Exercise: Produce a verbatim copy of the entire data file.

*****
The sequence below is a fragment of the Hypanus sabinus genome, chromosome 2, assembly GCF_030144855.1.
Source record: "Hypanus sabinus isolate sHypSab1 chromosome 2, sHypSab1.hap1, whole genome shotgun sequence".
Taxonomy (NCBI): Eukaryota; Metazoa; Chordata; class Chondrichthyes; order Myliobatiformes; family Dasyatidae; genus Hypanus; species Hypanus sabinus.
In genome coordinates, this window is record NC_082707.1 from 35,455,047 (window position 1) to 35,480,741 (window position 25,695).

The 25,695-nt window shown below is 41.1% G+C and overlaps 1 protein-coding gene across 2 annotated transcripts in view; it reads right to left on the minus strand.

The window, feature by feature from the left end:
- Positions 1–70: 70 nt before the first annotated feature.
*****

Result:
The sequence below is a fragment of the Hypanus sabinus genome, chromosome 2, assembly GCF_030144855.1.
Source record: "Hypanus sabinus isolate sHypSab1 chromosome 2, sHypSab1.hap1, whole genome shotgun sequence".
Taxonomy (NCBI): Eukaryota; Metazoa; Chordata; class Chondrichthyes; order Myliobatiformes; family Dasyatidae; genus Hypanus; species Hypanus sabinus.
In genome coordinates, this window is record NC_082707.1 from 35,455,047 (window position 1) to 35,480,741 (window position 25,695).

The 25,695-nt window shown below is 41.1% G+C and overlaps 1 protein-coding gene across 2 annotated transcripts in view; it reads right to left on the minus strand.

The window, feature by feature from the left end:
- Positions 1–70: 70 nt before the first annotated feature.